Every mother-to-be wants to do what’s best for her unborn baby. However, knowing what’s best when it comes to medication and substance use during pregnancy can be confusing. Read on to find the answers to your common pregnancy-related questions.
Do I need to stop taking my medications while pregnant?
When deciding to use medications during pregnancy, it is important to review the risks and benefits of the treatment with your healthcare provider first. Note that every pregnant woman has a 3-5% background risk of giving birth to a baby with birth defects. Some medications, but not all, may confer a risk to your baby that is above the background risk. If you are currently taking chronic medications, and are planning on or have already become pregnant, do not stop these medications “cold turkey” as this may do more harm than good. You may be able to continue with your medications safely or you may have to switch to a safer alternative. It is important to remember that uncontrolled chronic conditions can also pose a risk to your baby, so it is important to determine the best option as a team with your healthcare providers.
The following are chronic conditions and the medications that can be used safely during pregnancy to treat them:
- Preferred: human insulins, metformin
- Preferred: sertraline, citalopram, escitalopram, fluoxetine, fluvoxamine
- Preferred: methyldopa, labetalol, nifedipine
Is it safe to use over the counter medications while pregnant?
The medications you purchased over the counter (OTC) to self-treat headaches, constipation, cough and cold, and other ailments before you were pregnant may not be safe to your unborn baby during pregnancy. It is important that you do not self-treat common minor ailments while you are pregnant without first consulting your pharmacist or other healthcare professional.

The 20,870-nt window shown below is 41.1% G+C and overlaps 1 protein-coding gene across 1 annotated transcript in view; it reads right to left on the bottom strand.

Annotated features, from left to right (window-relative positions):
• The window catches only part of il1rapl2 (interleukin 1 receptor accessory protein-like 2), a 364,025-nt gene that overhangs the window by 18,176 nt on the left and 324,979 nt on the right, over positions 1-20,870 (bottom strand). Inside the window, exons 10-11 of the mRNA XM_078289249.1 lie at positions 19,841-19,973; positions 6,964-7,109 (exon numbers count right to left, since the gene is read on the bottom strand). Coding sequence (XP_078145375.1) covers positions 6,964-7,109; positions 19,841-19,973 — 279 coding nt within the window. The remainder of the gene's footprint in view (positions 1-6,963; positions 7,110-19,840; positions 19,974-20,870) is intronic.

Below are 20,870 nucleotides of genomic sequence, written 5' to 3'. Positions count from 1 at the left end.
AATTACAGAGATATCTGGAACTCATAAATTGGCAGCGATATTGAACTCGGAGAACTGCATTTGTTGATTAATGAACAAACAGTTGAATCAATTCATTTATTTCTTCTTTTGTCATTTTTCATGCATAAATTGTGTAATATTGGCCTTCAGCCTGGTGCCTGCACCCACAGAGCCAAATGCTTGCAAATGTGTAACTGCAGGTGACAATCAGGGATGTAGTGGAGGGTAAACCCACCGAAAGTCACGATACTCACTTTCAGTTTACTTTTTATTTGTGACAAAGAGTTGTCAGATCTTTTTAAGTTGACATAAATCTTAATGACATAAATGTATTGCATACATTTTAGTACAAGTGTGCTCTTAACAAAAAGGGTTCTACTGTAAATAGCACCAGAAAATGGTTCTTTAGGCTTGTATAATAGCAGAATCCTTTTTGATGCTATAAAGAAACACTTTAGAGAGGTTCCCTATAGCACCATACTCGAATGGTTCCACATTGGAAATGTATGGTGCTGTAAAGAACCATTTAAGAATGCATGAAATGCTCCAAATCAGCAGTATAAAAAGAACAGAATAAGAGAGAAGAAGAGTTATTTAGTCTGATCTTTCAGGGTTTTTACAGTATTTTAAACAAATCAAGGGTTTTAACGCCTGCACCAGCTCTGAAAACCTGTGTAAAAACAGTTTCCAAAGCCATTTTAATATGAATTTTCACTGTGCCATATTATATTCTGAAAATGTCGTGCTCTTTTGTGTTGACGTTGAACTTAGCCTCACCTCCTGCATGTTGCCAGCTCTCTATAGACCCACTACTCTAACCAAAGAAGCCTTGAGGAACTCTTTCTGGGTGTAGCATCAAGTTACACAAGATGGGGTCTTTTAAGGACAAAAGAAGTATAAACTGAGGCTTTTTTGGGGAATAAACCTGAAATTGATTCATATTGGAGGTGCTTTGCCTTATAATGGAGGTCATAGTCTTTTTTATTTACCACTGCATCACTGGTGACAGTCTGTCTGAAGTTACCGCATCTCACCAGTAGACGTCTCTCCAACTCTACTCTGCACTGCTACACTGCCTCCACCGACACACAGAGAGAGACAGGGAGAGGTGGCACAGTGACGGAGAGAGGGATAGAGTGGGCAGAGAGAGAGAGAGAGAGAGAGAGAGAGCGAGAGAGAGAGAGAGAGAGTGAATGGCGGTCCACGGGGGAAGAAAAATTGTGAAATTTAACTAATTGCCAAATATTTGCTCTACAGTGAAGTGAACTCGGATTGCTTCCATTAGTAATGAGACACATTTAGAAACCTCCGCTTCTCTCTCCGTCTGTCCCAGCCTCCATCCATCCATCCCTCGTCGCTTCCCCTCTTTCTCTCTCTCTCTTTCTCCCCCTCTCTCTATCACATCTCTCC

The following are common minor ailments and the OTC products most frequently encountered*:
Fever, headaches or other aches and pains:
- Preferred: Acetaminophen
- Caution: Aspirin, ibuprofen, and naproxen are okay to use during the first or second trimester only. Avoid during the third trimester.
- Preferred: Dextromethorphan, guaifenesin
- Avoid: Ethanol-containing products
- Preferred: Methylcellulose, psyllium, bran, lactulose, polyethylene glycol, glycerin suppositories
- Avoid: Mineral oil
- Preferred: Products with <30% DEET
- Avoid: Oil of citronella
- Preferred: Permethrin 1%, pyrethrins/piperonyl butoxide
- Avoid: Dimeticone 50%, isopropyl myristate 50%/cyclomethicone 50%
*Read and follow the directions for use on the product labels.
Can I still consume caffeine while pregnant? What about alcohol or cannabis use?
- It is okay to consume moderate amounts of caffeine during pregnancy. Recommendations: ≤300 mg/day (i.e., approximately two cups per day).
- Alcohol is well known for causing Fetal Alcohol Spectrum Disorder (FASD) when consumed during pregnancy. Since there is no known safe amount of alcohol that can be consumed during pregnancy, it should be avoided.
- The use of cannabis during pregnancy has been linked to negative consequences at birth and may also interfere with your child’s development later in life. Since there isn’t much research on cannabis thus far, why take the risk? The safest option would be to avoid it during pregnancy.